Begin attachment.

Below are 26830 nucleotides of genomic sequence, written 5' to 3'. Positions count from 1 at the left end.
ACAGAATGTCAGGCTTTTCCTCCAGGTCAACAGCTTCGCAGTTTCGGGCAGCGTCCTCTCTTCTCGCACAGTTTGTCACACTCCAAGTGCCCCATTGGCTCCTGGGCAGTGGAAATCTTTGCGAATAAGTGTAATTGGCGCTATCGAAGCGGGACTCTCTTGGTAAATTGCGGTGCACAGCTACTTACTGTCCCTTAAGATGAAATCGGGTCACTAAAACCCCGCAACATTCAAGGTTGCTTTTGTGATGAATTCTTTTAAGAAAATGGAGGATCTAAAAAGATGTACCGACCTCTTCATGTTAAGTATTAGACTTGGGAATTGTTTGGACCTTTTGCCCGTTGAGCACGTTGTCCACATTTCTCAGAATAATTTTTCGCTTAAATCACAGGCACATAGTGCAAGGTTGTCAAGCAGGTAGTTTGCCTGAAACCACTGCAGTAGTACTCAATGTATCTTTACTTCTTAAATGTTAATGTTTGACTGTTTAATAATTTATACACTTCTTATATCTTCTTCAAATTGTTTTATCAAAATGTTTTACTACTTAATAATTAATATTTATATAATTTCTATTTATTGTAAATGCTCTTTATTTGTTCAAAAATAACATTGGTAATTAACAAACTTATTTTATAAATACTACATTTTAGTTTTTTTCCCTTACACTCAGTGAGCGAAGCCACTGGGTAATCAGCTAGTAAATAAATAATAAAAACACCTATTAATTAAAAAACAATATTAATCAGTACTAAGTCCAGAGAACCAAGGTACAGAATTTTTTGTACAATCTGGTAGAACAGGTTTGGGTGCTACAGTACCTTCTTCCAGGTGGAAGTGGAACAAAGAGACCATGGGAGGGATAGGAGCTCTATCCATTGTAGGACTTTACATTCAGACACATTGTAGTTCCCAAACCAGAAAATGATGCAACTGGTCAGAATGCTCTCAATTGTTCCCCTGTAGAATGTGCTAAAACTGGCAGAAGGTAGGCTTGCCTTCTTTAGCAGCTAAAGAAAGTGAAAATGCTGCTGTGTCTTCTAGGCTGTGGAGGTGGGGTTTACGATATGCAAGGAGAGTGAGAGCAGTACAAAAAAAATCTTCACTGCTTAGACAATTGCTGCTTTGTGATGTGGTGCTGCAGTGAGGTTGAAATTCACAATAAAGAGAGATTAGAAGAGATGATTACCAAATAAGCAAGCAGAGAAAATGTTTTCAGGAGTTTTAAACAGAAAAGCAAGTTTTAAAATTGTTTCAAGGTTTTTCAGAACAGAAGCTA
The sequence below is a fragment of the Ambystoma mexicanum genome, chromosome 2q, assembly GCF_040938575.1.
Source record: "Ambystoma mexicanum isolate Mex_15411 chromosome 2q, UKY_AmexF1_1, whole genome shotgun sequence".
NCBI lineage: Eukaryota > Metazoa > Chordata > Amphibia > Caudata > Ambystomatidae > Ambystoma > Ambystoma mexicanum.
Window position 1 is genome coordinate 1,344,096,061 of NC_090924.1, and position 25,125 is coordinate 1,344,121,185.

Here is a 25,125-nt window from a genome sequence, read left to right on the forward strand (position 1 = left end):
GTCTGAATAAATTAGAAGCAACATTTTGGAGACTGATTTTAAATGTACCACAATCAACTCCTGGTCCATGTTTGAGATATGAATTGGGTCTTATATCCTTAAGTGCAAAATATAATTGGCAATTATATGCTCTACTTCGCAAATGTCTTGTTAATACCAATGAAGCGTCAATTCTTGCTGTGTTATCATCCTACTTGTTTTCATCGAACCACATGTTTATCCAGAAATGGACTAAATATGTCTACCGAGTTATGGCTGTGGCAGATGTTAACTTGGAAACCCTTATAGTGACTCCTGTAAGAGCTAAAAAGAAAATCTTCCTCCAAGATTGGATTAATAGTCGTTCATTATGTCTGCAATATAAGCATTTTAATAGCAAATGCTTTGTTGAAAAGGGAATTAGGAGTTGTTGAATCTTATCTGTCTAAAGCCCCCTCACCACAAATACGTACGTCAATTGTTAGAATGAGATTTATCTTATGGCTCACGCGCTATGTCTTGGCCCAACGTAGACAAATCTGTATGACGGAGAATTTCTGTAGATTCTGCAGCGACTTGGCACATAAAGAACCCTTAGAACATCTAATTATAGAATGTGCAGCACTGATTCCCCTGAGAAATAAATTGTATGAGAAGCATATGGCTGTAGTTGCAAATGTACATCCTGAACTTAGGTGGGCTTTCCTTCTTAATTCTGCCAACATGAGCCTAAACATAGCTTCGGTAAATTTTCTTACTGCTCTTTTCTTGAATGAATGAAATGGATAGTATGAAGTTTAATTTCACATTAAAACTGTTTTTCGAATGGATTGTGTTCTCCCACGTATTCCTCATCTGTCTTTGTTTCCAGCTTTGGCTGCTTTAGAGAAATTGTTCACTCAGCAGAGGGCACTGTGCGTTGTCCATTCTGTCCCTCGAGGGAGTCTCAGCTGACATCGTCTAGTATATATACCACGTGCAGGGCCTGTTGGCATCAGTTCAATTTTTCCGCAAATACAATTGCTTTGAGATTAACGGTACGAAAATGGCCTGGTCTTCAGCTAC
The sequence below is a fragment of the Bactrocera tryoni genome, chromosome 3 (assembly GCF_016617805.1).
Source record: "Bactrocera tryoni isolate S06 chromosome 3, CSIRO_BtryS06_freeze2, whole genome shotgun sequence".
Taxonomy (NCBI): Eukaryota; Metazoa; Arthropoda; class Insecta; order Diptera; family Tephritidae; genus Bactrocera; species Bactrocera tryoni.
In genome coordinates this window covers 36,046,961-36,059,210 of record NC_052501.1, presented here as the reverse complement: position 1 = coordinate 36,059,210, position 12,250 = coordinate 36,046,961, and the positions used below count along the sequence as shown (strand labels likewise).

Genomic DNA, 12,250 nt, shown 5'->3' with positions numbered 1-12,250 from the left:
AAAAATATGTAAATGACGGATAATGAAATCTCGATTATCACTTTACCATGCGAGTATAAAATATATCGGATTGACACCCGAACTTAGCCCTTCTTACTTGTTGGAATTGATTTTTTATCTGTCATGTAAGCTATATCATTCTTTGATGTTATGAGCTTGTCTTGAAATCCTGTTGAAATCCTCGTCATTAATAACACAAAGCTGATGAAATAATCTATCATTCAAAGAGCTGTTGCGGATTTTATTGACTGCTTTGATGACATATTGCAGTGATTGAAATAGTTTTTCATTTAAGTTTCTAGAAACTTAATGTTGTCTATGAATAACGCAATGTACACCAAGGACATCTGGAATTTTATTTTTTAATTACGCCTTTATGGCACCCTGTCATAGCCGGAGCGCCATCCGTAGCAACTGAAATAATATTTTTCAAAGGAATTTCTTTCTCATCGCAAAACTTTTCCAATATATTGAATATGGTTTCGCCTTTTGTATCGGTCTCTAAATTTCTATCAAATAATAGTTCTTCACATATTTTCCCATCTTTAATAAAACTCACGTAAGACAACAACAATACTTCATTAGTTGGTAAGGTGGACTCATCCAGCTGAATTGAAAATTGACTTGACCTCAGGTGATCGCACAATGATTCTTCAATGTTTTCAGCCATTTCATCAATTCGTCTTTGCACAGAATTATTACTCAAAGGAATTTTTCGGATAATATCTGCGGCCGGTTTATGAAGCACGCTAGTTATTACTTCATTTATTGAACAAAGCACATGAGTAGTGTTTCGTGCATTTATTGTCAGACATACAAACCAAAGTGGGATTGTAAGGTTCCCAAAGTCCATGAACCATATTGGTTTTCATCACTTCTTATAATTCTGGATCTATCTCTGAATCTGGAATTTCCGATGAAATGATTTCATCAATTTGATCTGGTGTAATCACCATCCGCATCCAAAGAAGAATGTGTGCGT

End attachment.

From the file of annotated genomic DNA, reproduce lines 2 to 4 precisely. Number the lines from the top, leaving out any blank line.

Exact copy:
ACAGAATGTCAGGCTTTTCCTCCAGGTCAACAGCTTCGCAGTTTCGGGCAGCGTCCTCTCTTCTCGCACAGTTTGTCACACTCCAAGTGCCCCATTGGCTCCTGGGCAGTGGAAATCTTTGCGAATAAGTGTAATTGGCGCTATCGAAGCGGGACTCTCTTGGTAAATTGCGGTGCACAGCTACTTACTGTCCCTTAAGATGAAATCGGGTCACTAAAACCCCGCAACATTCAAGGTTGCTTTTGTGATGAATTCTTTTAAGAAAATGGAGGATCTAAAAAGATGTACCGACCTCTTCATGTTAAGTATTAGACTTGGGAATTGTTTGGACCTTTTGCCCGTTGAGCACGTTGTCCACATTTCTCAGAATAATTTTTCGCTTAAATCACAGGCACATAGTGCAAGGTTGTCAAGCAGGTAGTTTGCCTGAAACCACTGCAGTAGTACTCAATGTATCTTTACTTCTTAAATGTTAATGTTTGACTGTTTAATAATTTATACACTTCTTATATCTTCTTCAAATTGTTTTATCAAAATGTTTTACTACTTAATAATTAATATTTATATAATTTCTATTTATTGTAAATGCTCTTTATTTGTTCAAAAATAACATTGGTAATTAACAAACTTATTTTATAAATACTACATTTTAGTTTTTTTCCCTTACACTCAGTGAGCGAAGCCACTGGGTAATCAGCTAGTAAATAAATAATAAAAACACCTATTAATTAAAAAACAATATTAATCAGTACTAAGTCCAGAGAACCAAGGTACAGAATTTTTTGTACAATCTGGTAGAACAGGTTTGGGTGCTACAGTACCTTCTTCCAGGTGGAAGTGGAACAAAGAGACCATGGGAGGGATAGGAGCTCTATCCATTGTAGGACTTTACATTCAGACACATTGTAGTTCCCAAACCAGAAAATGATGCAACTGGTCAGAATGCTCTCAATTGTTCCCCTGTAGAATGTGCTAAAACTGGCAGAAGGTAGGCTTGCCTTCTTTAGCAGCTAAAGAAAGTGAAAATGCTGCTGTGTCTTCTAGGCTGTGGAGGTGGGGTTTACGATATGCAAGGAGAGTGAGAGCAGTACAAAAAAAATCTTCACTGCTTAGACAATTGCTGCTTTGTGATGTGGTGCTGCAGTGAGGTTGAAATTCACAATAAAGAGAGATTAGAAGAGATGATTACCAAATAAGCAAGCAGAGAAAATGTTTTCAGGAGTTTTAAACAGAAAAGCAAGTTTTAAAATTGTTTCAAGGTTTTTCAGAACAGAAGCTA
The sequence below is a fragment of the Ambystoma mexicanum genome, chromosome 2q, assembly GCF_040938575.1.
Source record: "Ambystoma mexicanum isolate Mex_15411 chromosome 2q, UKY_AmexF1_1, whole genome shotgun sequence".